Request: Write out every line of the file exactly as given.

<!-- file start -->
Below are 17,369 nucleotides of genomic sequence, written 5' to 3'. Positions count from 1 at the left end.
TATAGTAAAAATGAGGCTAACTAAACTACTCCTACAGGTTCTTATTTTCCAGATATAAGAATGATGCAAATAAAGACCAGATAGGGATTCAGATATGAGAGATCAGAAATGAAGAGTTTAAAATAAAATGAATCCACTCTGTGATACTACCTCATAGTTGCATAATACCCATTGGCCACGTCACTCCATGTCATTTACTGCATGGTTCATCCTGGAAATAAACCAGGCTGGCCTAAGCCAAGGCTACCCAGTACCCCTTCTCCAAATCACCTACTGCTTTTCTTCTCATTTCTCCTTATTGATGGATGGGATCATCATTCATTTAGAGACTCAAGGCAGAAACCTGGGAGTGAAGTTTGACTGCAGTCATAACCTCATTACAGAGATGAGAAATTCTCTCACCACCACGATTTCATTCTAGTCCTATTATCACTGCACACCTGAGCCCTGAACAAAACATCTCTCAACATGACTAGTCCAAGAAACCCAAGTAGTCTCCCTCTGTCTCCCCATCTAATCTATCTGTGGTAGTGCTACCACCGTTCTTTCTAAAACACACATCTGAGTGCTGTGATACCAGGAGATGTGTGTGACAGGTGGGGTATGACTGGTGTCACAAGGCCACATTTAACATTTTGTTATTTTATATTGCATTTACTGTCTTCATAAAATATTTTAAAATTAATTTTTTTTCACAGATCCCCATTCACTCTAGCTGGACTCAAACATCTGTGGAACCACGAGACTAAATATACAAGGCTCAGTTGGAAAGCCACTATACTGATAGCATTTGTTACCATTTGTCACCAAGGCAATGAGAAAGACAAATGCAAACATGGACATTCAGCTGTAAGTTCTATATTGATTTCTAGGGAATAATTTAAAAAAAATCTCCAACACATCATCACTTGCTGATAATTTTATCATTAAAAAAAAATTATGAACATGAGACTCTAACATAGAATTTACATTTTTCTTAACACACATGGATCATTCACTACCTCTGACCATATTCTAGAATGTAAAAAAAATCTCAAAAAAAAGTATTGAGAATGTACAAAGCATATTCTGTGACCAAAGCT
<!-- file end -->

Below are 17,369 nucleotides of genomic sequence, written 5' to 3'. Positions count from 1 at the left end.
TATAGTAAAAATGAGGCTAACTAAACTACTCCTACAGGTTCTTATTTTCCAGATATAAGAATGATGCAAATAAAGACCAGATAGGGATTCAGATATGAGAGATCAGAAATGAAGAGTTTAAAATAAAATGAATCCACTCTGTGATACTACCTCATAGTTGCATAATACCCATTGGCCACGTCACTCCATGTCATTTACTGCATGGTTCATCCTGGAAATAAACCAGGCTGGCCTAAGCCAAGGCTACCCAGTACCCCTTCTCCAAATCACCTACTGCTTTTCTTCTCATTTCTCCTTATTGATGGATGGGATCATCATTCATTTAGAGACTCAAGGCAGAAACCTGGGAGTGAAGTTTGACTGCAGTCATAACCTCATTACAGAGATGAGAAATTCTCTCACCACCACGATTTCATTCTAGTCCTATTATCACTGCACACCTGAGCCCTGAACAAAACATCTCTCAACATGACTAGTCCAAGAAACCCAAGTAGTCTCCCTCTGTCTCCCCATCTAATCTATCTGTGGTAGTGCTACCACCGTTCTTTCTAAAACACACATCTGAGTGCTGTGATACCAGGAGATGTGTGTGACAGGTGGGGTATGACTGGTGTCACAAGGCCACATTTAACATTTTGTTATTTTATATTGCATTTACTGTCTTCATAAAATATTTTAAAATTAATTTTTTTTCACAGATCCCCATTCACTCTAGCTGGACTCAAACATCTGTGGAACCACGAGACTAAATATACAAGGCTCAGTTGGAAAGCCACTATACTGATAGCATTTGTTACCATTTGTCACCAAGGCAATGAGAAAGACAAATGCAAACATGGACATTCAGCTGTAAGTTCTATATTGATTTCTAGGGAATAATTTAAAAAAAATCTCCAACACATCATCACTTGCTGATAATTTTATCATTAAAAAAAAATTATGAACATGAGACTCTAACATAGAATTTACATTTTTCTTAACACACATGGATCATTCACTACCTCTGACCATATTCTAGAATGTAAAAAAAATCTCAAAAAAAAGTATTGAGAATGTACAAAGCATATTCTGTGACCAAAGCT